Uh-oh, Georgia. Now look what you’ve done. Just when it seemed like you were flying comfortably under the radar, now look what has happened. The college football world has started taking you seriously once again. ESPN’s Paul Finebaum called Georgia “a legitimate threat” to dethrone Alabama in the SEC Championship Game.
Two games Saturday night changed the way the Bulldogs will be viewed. The first, obviously, was their 31-3 victory over Mississippi State, the most decisive significant win at Sanford Stadium since the Bulldogs ran over Clemson to open the 2014 season. Nick Chubb and Sony Michel were freshmen. So was Deshaun Watson, who began the night as the backup to Cole Stoudt, elevated to second team only because Chad Kelly had been recently kicked off the team. Yeah, it’s been THAT long.
The other game went largely unnoticed here Saturday night as Dawg fans were savoring every moment of this unexpected rout. Notre Dame was doing the same to Michigan State, which suddenly makes the Dawg win in South Bend two weeks ago all the more legit.
Suddenly, all of those preseason projections about Georgia being the runaway favorite in the SEC East seem on point.
That’s partly because the SEC East looks every bit as awash in mediocrity as it has been the past few seasons. Well, except for poor old Missouri. Mizzou has quite a bit of work to do to get back to mediocrity. The dreadful state of the East had a lot to do with Georgia being the favorite by default.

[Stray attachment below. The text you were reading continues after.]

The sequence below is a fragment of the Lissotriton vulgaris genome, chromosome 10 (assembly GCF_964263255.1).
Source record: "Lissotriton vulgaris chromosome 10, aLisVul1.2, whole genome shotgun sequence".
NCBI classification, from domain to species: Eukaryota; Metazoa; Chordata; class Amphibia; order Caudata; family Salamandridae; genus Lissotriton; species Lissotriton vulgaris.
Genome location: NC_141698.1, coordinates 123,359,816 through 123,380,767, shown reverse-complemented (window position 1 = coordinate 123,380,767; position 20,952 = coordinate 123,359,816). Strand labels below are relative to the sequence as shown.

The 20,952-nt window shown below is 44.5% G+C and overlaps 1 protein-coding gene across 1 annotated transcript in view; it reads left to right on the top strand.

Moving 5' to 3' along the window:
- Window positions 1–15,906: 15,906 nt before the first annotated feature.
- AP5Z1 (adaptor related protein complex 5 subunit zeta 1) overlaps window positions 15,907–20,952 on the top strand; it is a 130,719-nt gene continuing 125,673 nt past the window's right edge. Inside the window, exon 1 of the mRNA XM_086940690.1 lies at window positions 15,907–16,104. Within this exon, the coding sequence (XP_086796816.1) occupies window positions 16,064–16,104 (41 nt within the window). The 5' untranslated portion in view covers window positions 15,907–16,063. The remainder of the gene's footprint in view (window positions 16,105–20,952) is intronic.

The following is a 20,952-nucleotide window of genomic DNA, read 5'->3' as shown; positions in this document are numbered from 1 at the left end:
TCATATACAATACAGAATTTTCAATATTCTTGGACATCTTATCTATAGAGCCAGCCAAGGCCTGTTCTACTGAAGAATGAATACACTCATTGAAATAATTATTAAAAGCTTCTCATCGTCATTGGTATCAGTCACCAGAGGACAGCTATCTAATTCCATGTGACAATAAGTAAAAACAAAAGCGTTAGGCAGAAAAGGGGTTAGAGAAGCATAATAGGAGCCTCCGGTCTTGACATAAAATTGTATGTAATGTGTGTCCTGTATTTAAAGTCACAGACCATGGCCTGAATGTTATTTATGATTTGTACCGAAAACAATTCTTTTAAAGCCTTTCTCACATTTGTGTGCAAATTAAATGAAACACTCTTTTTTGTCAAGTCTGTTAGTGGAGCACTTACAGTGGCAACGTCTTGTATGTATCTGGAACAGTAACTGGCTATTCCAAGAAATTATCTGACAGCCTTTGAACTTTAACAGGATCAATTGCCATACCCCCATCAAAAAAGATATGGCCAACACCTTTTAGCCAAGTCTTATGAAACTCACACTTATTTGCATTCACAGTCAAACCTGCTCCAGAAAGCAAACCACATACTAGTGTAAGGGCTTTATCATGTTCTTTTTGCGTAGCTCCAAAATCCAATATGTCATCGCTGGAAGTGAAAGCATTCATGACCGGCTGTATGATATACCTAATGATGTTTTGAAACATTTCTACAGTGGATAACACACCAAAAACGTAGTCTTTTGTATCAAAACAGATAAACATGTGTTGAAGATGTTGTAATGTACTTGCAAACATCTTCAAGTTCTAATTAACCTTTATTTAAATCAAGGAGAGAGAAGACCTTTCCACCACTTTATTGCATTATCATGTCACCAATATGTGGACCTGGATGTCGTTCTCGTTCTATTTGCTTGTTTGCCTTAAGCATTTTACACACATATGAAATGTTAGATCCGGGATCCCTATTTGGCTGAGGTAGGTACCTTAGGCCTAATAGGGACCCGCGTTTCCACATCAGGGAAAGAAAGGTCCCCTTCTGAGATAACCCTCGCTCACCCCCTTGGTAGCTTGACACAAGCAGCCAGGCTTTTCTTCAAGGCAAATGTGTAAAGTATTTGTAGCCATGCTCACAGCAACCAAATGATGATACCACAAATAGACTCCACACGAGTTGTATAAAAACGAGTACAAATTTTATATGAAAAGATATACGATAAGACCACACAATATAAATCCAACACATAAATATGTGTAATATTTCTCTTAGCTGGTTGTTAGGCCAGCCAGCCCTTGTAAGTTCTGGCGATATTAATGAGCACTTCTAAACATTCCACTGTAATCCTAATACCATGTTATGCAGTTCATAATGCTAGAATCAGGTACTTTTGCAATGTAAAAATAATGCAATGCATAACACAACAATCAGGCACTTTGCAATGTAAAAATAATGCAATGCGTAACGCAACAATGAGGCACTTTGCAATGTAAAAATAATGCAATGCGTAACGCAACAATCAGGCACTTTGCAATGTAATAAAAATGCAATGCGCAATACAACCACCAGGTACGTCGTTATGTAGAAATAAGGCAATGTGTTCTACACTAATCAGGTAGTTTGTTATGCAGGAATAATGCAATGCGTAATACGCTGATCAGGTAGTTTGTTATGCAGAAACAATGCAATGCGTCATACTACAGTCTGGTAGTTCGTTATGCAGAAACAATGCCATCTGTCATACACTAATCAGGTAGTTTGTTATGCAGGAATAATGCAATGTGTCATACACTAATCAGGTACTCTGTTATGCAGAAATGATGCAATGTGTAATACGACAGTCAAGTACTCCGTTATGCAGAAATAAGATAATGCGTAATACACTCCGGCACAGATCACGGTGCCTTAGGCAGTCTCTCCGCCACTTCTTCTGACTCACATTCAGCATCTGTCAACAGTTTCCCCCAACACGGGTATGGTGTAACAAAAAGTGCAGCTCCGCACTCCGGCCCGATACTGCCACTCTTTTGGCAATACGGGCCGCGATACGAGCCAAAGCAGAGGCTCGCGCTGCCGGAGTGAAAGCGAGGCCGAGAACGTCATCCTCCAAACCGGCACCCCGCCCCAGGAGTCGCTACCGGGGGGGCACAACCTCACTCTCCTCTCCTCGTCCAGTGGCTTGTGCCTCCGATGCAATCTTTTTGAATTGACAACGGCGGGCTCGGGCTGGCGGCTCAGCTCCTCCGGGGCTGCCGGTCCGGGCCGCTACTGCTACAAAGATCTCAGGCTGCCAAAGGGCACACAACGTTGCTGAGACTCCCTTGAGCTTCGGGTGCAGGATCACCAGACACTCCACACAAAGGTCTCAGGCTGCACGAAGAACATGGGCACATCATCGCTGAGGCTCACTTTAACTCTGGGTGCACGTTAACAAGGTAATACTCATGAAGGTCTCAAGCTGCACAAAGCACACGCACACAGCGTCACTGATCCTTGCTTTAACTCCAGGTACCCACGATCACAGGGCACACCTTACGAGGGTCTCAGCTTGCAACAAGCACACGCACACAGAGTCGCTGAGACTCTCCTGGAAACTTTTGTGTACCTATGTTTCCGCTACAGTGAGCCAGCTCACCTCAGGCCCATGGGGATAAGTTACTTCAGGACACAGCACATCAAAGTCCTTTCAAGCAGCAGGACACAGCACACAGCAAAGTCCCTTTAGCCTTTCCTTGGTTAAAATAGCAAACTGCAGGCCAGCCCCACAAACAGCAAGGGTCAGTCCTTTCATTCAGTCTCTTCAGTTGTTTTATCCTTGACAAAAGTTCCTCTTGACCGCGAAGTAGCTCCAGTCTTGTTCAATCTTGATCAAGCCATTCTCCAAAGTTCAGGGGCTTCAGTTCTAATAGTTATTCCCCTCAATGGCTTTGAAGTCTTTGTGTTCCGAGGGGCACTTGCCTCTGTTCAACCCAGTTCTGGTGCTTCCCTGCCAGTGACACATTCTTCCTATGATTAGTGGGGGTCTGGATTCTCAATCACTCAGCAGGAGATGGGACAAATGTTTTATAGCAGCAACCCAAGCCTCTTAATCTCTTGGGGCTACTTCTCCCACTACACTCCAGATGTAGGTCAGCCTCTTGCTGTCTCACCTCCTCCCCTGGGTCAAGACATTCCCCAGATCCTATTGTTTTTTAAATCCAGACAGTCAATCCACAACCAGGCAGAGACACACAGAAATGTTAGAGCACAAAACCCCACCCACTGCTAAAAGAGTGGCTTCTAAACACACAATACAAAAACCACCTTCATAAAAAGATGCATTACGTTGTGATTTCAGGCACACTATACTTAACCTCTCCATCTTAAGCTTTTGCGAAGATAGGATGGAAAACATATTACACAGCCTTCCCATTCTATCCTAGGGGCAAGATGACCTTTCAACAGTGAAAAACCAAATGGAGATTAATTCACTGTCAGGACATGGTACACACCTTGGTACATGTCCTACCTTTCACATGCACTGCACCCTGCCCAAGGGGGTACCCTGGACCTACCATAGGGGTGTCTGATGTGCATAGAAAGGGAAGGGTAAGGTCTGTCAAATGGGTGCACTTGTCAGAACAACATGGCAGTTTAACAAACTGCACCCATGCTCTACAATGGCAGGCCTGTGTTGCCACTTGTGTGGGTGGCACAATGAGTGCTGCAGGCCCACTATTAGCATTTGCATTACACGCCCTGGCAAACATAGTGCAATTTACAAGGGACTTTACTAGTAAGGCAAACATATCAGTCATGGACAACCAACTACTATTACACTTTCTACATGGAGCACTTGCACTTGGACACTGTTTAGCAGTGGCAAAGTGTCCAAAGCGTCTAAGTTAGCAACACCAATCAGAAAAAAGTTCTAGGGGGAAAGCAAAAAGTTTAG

But now, things are a bit different. The Bulldogs look like they actually could be pretty good. Not that Dawg fans have started chanting, “We want Bama! We want Bama!”
Maybe they remember all too well what happened the last time they did have Bama, which coincidentally was the last time they allowed hopes to soar this high. That 38-10 beatdown on that dreary rainy night right here at Sanford Stadium two years ago was the beginning of the end of Mark Richt at Georgia.
Since then, the program has teetered between tepid and dreadful. Oh, there have been a few highlights. The thumping of North Carolina in last year’s season opener. A pair of tension-filled wins over Auburn. But nothing more than feel-good moments to serve as temporary diversions from the reality of how much the program had regressed since Todd Gurley’s suspension for signing autographs for pay.
The voters took notice of Saturday’s win. Georgia jumped up to No. 7 in The Associated Press poll and No. 8 (behind Michigan) in the coaches’ poll.
Georgia coach Kirby Smart gave the players the rest of Saturday night to enjoy the win. But as for himself, Smart was already shifting his thought process to this week’s game at Tennessee. He shot down one question about the Dawgs playing a complete game against Mississippi State.
“Look, guys. I know every one of y’all wants to write how great this was,” Smart said. “But we still got dropped balls. We’ve still got missed blocks. We’ve still got missed tackles. Still a lot of room for improvement. We’ve got a team that’s got to go on the road this week, just like Mississippi State had to after a big win.”
Working for a decade under Nick Saban at Alabama taught him a few things about side-stepping complacency. So how do you temper the expectations?
“You don’t temper that. You’ve just got to do a good job managing your team,” Smart said. “If you’ve got a mature team, they handle things like that well. It does concern me because I worry about those guys reading it and believing it, you know? But I was around a guy for 10 years who did a good job managing it.”
At least they finally have some realistic expectations to manage.